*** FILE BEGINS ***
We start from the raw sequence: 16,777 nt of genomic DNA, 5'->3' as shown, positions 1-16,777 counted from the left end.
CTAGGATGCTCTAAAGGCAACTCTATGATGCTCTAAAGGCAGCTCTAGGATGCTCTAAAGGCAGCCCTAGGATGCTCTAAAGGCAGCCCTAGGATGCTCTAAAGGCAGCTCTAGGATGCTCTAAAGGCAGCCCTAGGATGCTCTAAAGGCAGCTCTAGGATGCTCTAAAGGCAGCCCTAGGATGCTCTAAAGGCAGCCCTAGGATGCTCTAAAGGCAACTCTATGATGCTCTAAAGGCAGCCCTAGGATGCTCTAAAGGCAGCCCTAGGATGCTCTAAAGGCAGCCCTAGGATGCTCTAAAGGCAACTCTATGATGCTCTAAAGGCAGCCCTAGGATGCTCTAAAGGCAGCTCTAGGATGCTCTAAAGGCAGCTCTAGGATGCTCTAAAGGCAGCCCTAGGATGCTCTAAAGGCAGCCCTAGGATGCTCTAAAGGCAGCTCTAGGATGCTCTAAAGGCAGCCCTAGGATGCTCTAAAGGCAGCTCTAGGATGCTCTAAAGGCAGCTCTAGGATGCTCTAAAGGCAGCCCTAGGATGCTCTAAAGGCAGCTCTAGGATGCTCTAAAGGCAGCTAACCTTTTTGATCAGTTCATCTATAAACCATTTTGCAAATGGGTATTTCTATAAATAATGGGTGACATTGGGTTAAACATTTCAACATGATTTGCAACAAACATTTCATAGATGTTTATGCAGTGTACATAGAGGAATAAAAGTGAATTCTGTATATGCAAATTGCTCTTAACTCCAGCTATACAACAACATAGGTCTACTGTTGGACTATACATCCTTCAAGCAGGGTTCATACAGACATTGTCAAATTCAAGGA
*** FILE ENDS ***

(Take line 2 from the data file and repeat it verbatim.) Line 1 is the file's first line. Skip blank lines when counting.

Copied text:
CTAGGATGCTCTAAAGGCAACTCTATGATGCTCTAAAGGCAGCTCTAGGATGCTCTAAAGGCAGCCCTAGGATGCTCTAAAGGCAGCCCTAGGATGCTCTAAAGGCAGCTCTAGGATGCTCTAAAGGCAGCCCTAGGATGCTCTAAAGGCAGCTCTAGGATGCTCTAAAGGCAGCCCTAGGATGCTCTAAAGGCAGCCCTAGGATGCTCTAAAGGCAACTCTATGATGCTCTAAAGGCAGCCCTAGGATGCTCTAAAGGCAGCCCTAGGATGCTCTAAAGGCAGCCCTAGGATGCTCTAAAGGCAACTCTATGATGCTCTAAAGGCAGCCCTAGGATGCTCTAAAGGCAGCTCTAGGATGCTCTAAAGGCAGCTCTAGGATGCTCTAAAGGCAGCCCTAGGATGCTCTAAAGGCAGCCCTAGGATGCTCTAAAGGCAGCTCTAGGATGCTCTAAAGGCAGCCCTAGGATGCTCTAAAGGCAGCTCTAGGATGCTCTAAAGGCAGCTCTAGGATGCTCTAAAGGCAGCCCTAGGATGCTCTAAAGGCAGCTCTAGGATGCTCTAAAGGCAGCTAACCTTTTTGATCAGTTCATCTATAAACCATTTTGCAAATGGGTATTTCTATAAATAATGGGTGACATTGGGTTAAACATTTCAACATGATTTGCAACAAACATTTCATAGATGTTTATGCAGTGTACATAGAGGAATAAAAGTGAATTCTGTATATGCAAATTGCTCTTAACTCCAGCTATACAACAACATAGGTCTACTGTTGGACTATACATCCTTCAAGCAGGGTTCATACAGACATTGTCAAATTCAAGGA